I’ve had an interesting time away from writing; in that, I’ve met some astonishingly immature and ridiculous Ghanaian men, depicting what’s wrong with a lot of our Ghanaian men of today.
Despite having moved into an era of civilisation where the distinction between pure sex and love is no more cumbersome, with a lot of women freely giving out sex for fun, money or other favours, a lot of Ghanaian men seem to still think women are still locked in this grand stupidity that we can’t figure out the wide gap between sex and love.
So my absence gave me a lot of time to explore—still in search for a man who wouldn’t struggle to come to terms with the fact that contemporary Ghanaian women are smart, and sometimes even smarter than men.
I mean, a man who would accept my sexual libertarianism and wouldn’t just expect me to give him a head while holding on this repugnantly sickening conception that it’s a great abomination for him to return the head favour by digging deep into my coochie just as he appreciates the deep throating.
As you know, I am open to meeting a lot of decent men but a lot of these men who deem themselves decent are absolute trash in reasonable estimation. I don’t want them to open the car door for me and neither do I expect them to pull the chair for me at a restaurant, I just want them to respect me and accord me with the sort of dignity they demand.
And this means, not thinking I am a walking human being with a brain full of cotton wool, so stupid that, just sending me the message “I love you” a few hours after meeting is what would lubricate my coochie and set off to the island of honeyness—for them to be granted the access they desperately seek and yet do not want to earn.
Love is so cheap by my measure. It’s complex to measure and difficult to ascertain the working ingredients. It’s ubiquitous; literally everywhere and nowhere, a status that makes it easy to be abused and misrepresented.
When it comes to sex, you can smell it coming from a distant and yet, some men think women are fundamentally dense such that they can perfectly obtain sex from us by garnishing it with the undefined complexities of this thing called love.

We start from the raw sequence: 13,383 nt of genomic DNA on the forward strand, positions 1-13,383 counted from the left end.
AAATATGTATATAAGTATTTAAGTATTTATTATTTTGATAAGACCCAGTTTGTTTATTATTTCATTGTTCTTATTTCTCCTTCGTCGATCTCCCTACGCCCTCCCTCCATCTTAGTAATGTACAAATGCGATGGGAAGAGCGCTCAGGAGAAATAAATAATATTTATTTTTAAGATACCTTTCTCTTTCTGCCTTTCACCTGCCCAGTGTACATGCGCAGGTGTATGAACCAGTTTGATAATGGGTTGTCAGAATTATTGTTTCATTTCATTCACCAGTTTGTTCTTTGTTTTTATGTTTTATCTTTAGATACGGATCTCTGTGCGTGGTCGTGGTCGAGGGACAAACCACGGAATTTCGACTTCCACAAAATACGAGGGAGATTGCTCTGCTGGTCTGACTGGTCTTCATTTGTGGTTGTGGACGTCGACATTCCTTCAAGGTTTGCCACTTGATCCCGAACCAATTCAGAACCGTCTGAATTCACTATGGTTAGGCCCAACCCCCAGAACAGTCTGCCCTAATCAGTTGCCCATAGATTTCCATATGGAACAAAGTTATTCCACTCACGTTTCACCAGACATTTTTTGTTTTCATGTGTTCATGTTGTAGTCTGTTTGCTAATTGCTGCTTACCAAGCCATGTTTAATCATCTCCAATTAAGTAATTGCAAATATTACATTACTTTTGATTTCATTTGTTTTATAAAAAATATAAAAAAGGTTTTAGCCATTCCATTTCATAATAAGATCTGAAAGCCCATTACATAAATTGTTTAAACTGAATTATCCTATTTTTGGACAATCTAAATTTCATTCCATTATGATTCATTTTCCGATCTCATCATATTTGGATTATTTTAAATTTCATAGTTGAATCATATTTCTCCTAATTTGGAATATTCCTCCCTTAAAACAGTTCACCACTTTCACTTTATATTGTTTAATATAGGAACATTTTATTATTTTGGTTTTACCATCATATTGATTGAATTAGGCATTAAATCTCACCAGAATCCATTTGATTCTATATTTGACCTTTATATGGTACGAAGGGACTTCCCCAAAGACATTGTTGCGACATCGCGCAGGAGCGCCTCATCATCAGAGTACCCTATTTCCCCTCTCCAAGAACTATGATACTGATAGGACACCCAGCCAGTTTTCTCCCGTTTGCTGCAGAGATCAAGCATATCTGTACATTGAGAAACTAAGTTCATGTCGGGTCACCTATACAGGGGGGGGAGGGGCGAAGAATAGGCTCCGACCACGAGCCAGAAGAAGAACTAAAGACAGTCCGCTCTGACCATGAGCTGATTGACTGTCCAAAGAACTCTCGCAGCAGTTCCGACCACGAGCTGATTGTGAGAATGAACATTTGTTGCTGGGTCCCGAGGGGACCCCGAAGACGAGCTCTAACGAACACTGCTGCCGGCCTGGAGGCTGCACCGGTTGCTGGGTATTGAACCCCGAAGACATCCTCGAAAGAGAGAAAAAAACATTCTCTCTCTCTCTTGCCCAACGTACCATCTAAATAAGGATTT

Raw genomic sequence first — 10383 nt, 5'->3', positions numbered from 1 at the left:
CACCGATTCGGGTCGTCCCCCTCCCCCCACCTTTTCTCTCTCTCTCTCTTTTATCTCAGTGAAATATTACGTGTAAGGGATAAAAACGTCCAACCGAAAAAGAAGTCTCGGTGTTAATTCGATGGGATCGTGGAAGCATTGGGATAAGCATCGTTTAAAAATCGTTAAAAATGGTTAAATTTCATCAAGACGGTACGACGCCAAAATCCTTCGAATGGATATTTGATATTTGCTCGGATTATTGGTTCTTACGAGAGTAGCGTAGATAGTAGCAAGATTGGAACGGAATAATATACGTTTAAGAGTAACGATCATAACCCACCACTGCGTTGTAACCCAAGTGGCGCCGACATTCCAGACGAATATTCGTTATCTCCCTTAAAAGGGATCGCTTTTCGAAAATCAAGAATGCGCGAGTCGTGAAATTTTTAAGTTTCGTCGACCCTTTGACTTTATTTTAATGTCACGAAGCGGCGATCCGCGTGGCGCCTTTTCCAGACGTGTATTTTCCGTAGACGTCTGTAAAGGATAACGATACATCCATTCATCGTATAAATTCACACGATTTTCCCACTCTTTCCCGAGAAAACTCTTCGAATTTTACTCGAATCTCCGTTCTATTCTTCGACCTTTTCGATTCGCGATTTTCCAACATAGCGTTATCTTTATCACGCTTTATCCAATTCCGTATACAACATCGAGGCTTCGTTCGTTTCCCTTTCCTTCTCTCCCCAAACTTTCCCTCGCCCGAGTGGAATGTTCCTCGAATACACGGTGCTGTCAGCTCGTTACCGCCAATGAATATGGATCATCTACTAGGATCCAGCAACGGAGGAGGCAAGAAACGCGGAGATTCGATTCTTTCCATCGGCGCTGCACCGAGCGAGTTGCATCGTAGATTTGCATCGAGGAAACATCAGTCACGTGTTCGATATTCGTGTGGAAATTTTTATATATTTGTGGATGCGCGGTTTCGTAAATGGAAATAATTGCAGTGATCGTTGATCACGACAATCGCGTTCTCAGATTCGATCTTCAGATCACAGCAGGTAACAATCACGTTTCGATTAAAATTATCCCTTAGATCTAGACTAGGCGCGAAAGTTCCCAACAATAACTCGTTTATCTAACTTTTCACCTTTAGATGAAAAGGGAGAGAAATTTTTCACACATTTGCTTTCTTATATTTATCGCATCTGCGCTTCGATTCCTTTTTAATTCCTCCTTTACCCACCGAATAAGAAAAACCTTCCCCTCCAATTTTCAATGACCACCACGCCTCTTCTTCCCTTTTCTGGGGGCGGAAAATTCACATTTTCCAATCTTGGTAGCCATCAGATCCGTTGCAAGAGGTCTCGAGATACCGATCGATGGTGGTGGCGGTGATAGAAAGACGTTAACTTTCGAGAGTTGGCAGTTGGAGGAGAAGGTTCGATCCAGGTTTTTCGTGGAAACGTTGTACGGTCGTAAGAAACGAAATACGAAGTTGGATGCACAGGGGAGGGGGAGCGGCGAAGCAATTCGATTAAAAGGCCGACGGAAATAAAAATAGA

My godmother who’s well aware of my desire to only settle with an open minded Ghanaian, a truly unique and rare breed of Ghanaian whose estimation of women is not worse than a 4th-century male chauvinist recently hooked me up with a lecturer at one of the private universities in Ghana.
He is well educated and for a minute, I thought that even if he was a douche bag, expectedly caused by his generation and society, his education would be enough to mitigate the widespread Ghanaian women stereotype syndrome and offer him an avenue to at least be decent in the face of the imbedded cheap nonsense about women that hovers around.
I was completely wrong. He took me for a big idiot by mere virtue of being a woman—and constantly, my opinions or observations on issues which I know much more about than him were treated with gross contempt.
Less than a week after our first meeting and having knocked off his sticky hands a dozen times from going beyond my thighs, he sent the conventional Ghana man text—telling me he loves me and will want to marry me sometimes soon, so I should tear down my erected walls and grant him safe passage.
Of course he thought the sound of marriage, preceded by love is what every Ghanaian woman wants to hear, so he served them to me—hoping for that high jump from my end.
And my reply; “Are you for real” was the last he got from me. I immediately deleted his number and erased those patchy perverted memories of him.
Joe was not the only loser I encountered; Ernest was a cunning upgraded version the Big Bang Theory’s Raj Koothrappali. He was extensively creepy and housed several naked photos of girls on his phone—claiming strangers he has no interest in bombards him with such exotic images.
Perhaps, this style of self-importance works on other Ghanaian women. I’ve long ditched that jealous High School competitive silliness.
Apart from Ernest’s obsession with his collections, he impatiently grabbed my butt on our first date. I gave him that evil look, hoping he would catch the fact that my fingers are on the trigger—such that another act of disrespect would fetch him a close head shot.
Since I told him I am a beach person, I was invited to a late night beach hangout which I thought it was lovely. The conversation was good and as soon as we started kissing, he forcefully grabbed head. It was extremely uncomfortable but that was not the deal breaker—he whispered, “I love you.”
To be certain, I asked; what did you say—and he boldly repeated his words, “I love you.”
I’ve had this “I love you” encounter with so many Ghanaian men I’ve come to conclude they somewhat think women are so in need of love that they cannot properly dissect situations to know when a man wants sex, and when he’s falling in a pot of love.
Though I left the beach with the intention of not to pay Ernest any more attention, he kept texting so much that he became a nuisance—weirdly ending all his messages with, “I love you.”
Just as we had the book “Courtesy for Boys and Girls“ in circulation some few years ago, I think someone seriously needs to do Ghanaian women a big favour by writing a book for this new age of Ghanaian men—titled, “Women Are Not Completely Stupid, They Have Brains Too.”
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